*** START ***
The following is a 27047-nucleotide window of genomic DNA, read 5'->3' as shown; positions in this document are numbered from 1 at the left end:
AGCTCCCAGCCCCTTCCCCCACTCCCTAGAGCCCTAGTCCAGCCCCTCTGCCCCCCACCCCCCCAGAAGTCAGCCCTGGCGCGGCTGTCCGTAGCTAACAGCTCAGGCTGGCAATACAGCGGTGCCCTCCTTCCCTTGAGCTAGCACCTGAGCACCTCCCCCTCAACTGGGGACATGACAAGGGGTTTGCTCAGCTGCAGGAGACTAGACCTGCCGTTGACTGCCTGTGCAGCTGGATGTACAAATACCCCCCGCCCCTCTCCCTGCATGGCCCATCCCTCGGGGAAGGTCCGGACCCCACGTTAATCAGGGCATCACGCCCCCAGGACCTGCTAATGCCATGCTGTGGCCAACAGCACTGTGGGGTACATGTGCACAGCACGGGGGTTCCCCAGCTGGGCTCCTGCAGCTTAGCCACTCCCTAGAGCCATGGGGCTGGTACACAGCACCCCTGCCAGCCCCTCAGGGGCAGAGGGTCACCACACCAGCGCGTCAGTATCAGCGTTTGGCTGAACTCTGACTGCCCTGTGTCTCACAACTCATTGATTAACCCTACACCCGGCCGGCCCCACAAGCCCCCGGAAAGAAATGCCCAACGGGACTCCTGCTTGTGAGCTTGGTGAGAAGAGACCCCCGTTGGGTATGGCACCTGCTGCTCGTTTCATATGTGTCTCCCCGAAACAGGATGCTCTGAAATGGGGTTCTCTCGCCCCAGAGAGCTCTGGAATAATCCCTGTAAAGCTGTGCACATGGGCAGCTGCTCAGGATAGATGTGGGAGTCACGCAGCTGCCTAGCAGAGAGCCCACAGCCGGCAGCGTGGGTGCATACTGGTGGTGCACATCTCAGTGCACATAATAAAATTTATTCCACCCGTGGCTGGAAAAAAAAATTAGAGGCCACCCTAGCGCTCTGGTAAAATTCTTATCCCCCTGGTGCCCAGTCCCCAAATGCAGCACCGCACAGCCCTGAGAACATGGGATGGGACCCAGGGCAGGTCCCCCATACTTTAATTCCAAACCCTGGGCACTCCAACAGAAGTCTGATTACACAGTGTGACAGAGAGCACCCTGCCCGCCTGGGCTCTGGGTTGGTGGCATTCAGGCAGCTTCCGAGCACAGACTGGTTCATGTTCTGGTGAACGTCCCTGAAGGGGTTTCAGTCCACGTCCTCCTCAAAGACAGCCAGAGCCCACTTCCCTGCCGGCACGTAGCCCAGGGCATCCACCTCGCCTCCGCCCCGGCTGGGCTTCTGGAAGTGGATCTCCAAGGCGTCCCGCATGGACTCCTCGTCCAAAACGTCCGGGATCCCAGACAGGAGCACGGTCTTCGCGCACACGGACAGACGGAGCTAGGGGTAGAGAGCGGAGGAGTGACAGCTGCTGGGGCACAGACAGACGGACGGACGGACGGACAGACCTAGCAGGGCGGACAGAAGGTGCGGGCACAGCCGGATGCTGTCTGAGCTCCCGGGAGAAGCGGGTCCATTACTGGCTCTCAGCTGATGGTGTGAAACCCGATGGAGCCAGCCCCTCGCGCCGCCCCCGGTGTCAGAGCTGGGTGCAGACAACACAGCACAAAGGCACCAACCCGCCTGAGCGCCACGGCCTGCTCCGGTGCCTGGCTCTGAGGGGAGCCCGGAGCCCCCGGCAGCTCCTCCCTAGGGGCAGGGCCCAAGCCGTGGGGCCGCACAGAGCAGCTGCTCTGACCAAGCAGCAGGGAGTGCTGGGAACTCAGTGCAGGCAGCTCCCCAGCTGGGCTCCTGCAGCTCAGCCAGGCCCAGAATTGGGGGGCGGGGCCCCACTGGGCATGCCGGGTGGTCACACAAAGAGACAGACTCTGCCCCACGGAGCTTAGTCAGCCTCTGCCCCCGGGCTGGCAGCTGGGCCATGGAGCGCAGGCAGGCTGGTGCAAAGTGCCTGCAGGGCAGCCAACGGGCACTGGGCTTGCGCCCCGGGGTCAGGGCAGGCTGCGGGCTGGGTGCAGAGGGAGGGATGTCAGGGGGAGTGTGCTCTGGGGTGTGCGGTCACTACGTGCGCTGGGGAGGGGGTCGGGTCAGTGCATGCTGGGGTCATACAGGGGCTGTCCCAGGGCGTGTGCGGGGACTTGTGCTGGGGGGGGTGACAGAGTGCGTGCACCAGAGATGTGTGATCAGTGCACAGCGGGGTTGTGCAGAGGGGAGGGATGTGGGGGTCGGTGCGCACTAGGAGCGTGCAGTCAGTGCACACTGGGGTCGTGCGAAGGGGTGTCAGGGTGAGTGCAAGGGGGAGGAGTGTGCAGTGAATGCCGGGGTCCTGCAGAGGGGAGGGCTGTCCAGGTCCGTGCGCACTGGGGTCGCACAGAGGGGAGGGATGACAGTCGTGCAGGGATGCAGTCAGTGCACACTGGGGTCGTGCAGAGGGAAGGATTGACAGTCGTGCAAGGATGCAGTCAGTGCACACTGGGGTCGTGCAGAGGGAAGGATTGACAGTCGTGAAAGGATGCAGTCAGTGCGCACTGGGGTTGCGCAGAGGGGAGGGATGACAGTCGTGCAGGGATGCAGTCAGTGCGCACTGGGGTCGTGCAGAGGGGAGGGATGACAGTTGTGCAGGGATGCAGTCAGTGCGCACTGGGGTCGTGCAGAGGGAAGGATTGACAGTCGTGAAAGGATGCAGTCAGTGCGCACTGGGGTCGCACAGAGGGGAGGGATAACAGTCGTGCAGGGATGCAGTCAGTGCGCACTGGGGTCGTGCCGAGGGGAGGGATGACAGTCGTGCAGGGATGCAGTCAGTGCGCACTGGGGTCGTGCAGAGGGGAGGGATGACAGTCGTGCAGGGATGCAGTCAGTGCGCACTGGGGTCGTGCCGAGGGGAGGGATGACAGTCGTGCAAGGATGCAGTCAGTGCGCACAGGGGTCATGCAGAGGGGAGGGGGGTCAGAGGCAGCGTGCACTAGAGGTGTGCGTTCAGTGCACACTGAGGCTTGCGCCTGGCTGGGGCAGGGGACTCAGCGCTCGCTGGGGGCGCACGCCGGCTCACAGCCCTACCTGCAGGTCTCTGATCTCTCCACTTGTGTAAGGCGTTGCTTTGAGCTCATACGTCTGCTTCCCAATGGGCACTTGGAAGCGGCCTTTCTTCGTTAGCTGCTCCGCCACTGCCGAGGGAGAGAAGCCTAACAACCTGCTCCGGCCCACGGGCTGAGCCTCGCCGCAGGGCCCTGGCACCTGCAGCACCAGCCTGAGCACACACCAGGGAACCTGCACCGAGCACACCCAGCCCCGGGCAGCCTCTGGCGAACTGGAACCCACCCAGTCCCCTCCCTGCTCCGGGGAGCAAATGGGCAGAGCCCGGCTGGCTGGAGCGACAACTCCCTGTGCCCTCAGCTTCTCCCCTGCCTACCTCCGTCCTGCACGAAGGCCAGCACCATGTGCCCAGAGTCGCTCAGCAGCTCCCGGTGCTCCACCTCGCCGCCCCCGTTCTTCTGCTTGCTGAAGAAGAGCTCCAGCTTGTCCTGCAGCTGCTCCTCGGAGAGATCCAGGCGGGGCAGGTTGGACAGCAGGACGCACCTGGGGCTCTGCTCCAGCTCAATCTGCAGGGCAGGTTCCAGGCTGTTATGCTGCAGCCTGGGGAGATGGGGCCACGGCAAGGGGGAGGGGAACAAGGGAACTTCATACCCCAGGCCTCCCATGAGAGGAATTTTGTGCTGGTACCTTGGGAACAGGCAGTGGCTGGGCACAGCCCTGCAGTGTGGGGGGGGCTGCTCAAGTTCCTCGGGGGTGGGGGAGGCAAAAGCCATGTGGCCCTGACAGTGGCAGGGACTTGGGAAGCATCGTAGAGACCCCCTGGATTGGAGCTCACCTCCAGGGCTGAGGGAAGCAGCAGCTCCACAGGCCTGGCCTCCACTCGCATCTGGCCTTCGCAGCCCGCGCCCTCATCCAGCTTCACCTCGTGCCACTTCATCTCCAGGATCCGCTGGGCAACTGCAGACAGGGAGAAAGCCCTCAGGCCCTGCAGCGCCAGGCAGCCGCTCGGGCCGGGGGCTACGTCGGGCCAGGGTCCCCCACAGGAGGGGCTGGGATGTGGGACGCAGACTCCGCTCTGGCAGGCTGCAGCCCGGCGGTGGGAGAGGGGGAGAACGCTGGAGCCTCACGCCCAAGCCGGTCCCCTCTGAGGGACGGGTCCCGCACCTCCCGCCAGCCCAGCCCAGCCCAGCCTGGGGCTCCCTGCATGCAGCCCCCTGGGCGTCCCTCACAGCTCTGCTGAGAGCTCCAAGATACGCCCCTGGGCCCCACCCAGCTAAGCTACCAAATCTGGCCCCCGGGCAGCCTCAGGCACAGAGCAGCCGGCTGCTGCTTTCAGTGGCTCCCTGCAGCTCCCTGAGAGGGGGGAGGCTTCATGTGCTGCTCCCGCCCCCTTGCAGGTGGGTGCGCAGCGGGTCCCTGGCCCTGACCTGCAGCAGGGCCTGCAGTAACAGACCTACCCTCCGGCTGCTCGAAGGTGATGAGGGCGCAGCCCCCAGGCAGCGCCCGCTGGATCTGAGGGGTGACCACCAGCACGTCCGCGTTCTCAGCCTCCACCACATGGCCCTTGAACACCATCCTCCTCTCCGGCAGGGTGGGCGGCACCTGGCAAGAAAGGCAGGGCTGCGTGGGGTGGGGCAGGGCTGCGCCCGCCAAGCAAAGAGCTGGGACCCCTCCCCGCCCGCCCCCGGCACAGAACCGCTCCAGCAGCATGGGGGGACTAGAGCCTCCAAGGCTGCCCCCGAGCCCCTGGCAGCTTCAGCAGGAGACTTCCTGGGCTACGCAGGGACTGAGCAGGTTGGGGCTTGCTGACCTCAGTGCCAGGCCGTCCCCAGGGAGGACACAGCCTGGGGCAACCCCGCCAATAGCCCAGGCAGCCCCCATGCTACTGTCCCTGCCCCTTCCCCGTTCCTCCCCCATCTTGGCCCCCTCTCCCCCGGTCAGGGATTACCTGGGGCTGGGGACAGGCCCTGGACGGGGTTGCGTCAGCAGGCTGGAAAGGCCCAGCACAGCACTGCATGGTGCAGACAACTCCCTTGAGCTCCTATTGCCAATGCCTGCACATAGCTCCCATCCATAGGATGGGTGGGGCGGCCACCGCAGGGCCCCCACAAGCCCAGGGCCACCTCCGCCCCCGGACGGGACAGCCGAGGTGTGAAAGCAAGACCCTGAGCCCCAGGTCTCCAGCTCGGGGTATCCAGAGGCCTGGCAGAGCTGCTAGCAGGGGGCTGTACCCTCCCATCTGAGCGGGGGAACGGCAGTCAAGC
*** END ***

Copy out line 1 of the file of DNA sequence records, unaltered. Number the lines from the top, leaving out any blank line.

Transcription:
The following is a 27047-nucleotide window of genomic DNA, read 5'->3' as shown; positions in this document are numbered from 1 at the left end: